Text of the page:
The hiring process is tough on everyone, especially the job seeker. It’s even a little bit harder on them actually, since while talent acquisition and management pros are used to dealing with the complicated ins and outs of applicant tracking systems, assessment programs, video and mobile technology and much, much, more — job seekers only have to deal with the front end of those systems when they’re looking, which is not “quite” every day.
And when they do go through your hiring process, they hate it. Here are the top reasons why:
Complaint: Nobody ever sees their resume. It descends into a black hole and never gets read. Now you and I know why that might be, but job seekers rarely do.
How you can help: If your ATS doesn’t have a great search capability or you’re not giving your job ads clarity, you need to rethink this crucial part of the process.
Complaint: The interview process takes forever. If candidates have one major complaint, this would be the one. It’s even a frequent frustration of HR professionals when they are looking for work.
How you can help: While you may not be able to change your recruiting cycle overnight, you can certainly set expectations by educating candidates early on about how long it will take.
Complaint: This isn’t the job they signed up for. Because job ads aren’t always updated according to shifting company needs, responding to a notice on a job board can be a gamble for many job seekers.
How you can help: Deliberately vague-sounding job descriptions should be chucked and more specific language should be used, especially if the job requires new technology experience or has changed from a solo position to one on a team.
Complaint: They don’t know what they don’t know. Job seekers feel like some of the most uninformed people on the planet because they are. While sites like Glassdoor and LinkedIn help them to get a window into your company, many still feel in the dark about when they might hear back from you, whether or not they should follow up, and how long they need to wait before checking in about a position.
How you can help: Take advantage of the candidate communications built into so many of today’s hiring platforms to give candidates updates on where they are in the your system. Make sure you don’t expect them to start right away especially if they’ve been waiting to hear back from you for weeks. Once you narrow down candidates to the shortlist or the final hire, be sure to let the remaining candidates off the hook by letting them know it’s a “no.”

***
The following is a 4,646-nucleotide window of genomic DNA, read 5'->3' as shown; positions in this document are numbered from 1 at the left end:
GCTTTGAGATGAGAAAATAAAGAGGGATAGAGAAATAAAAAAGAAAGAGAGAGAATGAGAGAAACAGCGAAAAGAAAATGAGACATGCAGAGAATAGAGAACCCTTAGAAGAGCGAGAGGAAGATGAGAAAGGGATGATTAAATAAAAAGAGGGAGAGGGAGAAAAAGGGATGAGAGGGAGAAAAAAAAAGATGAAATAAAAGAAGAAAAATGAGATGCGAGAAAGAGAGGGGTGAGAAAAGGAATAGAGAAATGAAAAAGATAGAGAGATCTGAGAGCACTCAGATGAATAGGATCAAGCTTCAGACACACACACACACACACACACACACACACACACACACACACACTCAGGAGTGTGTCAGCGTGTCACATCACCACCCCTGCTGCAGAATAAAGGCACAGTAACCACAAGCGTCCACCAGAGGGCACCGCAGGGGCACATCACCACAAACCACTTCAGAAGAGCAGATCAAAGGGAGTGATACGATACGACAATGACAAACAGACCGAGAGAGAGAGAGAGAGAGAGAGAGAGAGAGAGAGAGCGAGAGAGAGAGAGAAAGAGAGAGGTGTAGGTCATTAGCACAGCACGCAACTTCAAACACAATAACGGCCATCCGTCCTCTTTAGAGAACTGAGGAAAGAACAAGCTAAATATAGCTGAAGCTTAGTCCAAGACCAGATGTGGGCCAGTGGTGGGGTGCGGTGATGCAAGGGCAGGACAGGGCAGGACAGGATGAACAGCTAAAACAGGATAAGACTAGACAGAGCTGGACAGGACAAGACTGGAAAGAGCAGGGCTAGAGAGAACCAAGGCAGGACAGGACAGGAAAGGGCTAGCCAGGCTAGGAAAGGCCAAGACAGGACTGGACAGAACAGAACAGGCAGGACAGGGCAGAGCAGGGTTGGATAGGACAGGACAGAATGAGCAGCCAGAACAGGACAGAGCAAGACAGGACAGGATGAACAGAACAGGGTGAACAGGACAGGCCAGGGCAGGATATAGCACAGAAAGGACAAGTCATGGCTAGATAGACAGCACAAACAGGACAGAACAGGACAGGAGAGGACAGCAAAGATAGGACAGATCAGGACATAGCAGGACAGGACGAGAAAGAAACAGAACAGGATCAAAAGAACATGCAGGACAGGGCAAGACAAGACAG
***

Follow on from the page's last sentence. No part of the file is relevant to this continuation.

Complaint: Useless hoops. Whether employed or unemployed, candidates hate jumping through hoops, especially when they can’t make the connection between the job they’re being hired to do and a drug test, credit check, or personality assessment.
What you can do: It’s likely that company policy dictates these sorts of tests, so do what you can during the interview or on your website to explain why you need certain information. And if you have any say in making the policy, reduce your organization’s cost and applicant headaches by doing away with unnecessary assessments.
Complaint: Information imbalance between employer and applicants. It’s frustrating for job seekers to have to put all their cards on the table when employers are so cagey about their own. Asking for precise past salary numbers while keeping your budget for a position under wraps isn’t fair. And hiring for a position that isn’t really open yet and not telling candidates makes for many upset job-seekers.
What you can do: Pay attention to what you’re asking of your applicants and try to make the information flow a two-way street. Don’t request tons of information when you can’t provide accurate context for the work they’ll be doing. Make sure your hiring teams understand the employer brand and how to communicate the company or team culture to candidates before they come into the office and discover it themselves.
Complaint: You’re not accessible. We’ve all heard the one about the applicant who simply gives up midway through a 45-question snoozer of an application. Don’t have a website optimized for mobile? Does it take you days to respond to emails when scheduling screenings? Is you career site buried four clicks down on your corporate site? All of these things makes it tough for candidates to go through your process, robbing you of the applicants you need the very most.
What you can do: Make sure that the communications you control are accessible; that means creating excitement around your brand via video, mobile, and even your job ad. Create custom short-links for your most-in-demand jobs and add them to your email footer. And whenever you reach out to a candidate, remind them of your company name and the job you’re interviewing them for.
While not every HR professional, recruiter, or hiring manager can take every complaint out of the hiring process, everyone can do something, whether it’s during your personal interactions or on a broader policy based level. Don’t start off your relationship with employees with a painful experience.